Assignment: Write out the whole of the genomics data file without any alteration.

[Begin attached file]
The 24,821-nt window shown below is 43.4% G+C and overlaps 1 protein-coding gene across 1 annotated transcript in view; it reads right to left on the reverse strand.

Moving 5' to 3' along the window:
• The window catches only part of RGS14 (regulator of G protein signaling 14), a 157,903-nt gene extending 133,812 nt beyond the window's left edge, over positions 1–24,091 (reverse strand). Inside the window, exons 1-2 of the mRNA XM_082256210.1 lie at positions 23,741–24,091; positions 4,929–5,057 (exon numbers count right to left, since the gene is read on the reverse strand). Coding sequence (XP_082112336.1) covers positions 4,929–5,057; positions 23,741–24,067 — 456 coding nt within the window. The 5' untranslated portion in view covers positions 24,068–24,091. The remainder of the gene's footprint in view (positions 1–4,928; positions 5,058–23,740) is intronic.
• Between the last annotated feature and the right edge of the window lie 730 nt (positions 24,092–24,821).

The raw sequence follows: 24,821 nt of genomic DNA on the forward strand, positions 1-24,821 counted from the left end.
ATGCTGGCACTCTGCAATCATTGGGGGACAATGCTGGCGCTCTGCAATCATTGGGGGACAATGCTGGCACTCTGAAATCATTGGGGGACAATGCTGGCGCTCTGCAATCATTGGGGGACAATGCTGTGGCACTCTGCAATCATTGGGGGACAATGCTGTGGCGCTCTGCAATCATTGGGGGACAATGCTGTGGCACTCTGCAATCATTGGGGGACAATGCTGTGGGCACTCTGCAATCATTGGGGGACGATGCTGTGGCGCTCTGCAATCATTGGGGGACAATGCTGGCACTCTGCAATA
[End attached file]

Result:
The 24,821-nt window shown below is 43.4% G+C and overlaps 1 protein-coding gene across 1 annotated transcript in view; it reads right to left on the reverse strand.

Moving 5' to 3' along the window:
• The window catches only part of RGS14 (regulator of G protein signaling 14), a 157,903-nt gene extending 133,812 nt beyond the window's left edge, over positions 1–24,091 (reverse strand). Inside the window, exons 1-2 of the mRNA XM_082256210.1 lie at positions 23,741–24,091; positions 4,929–5,057 (exon numbers count right to left, since the gene is read on the reverse strand). Coding sequence (XP_082112336.1) covers positions 4,929–5,057; positions 23,741–24,067 — 456 coding nt within the window. The 5' untranslated portion in view covers positions 24,068–24,091. The remainder of the gene's footprint in view (positions 1–4,928; positions 5,058–23,740) is intronic.
• Between the last annotated feature and the right edge of the window lie 730 nt (positions 24,092–24,821).

The raw sequence follows: 24,821 nt of genomic DNA on the forward strand, positions 1-24,821 counted from the left end.
ATGCTGGCACTCTGCAATCATTGGGGGACAATGCTGGCGCTCTGCAATCATTGGGGGACAATGCTGGCACTCTGAAATCATTGGGGGACAATGCTGGCGCTCTGCAATCATTGGGGGACAATGCTGTGGCACTCTGCAATCATTGGGGGACAATGCTGTGGCGCTCTGCAATCATTGGGGGACAATGCTGTGGCACTCTGCAATCATTGGGGGACAATGCTGTGGGCACTCTGCAATCATTGGGGGACGATGCTGTGGCGCTCTGCAATCATTGGGGGACAATGCTGGCACTCTGCAATA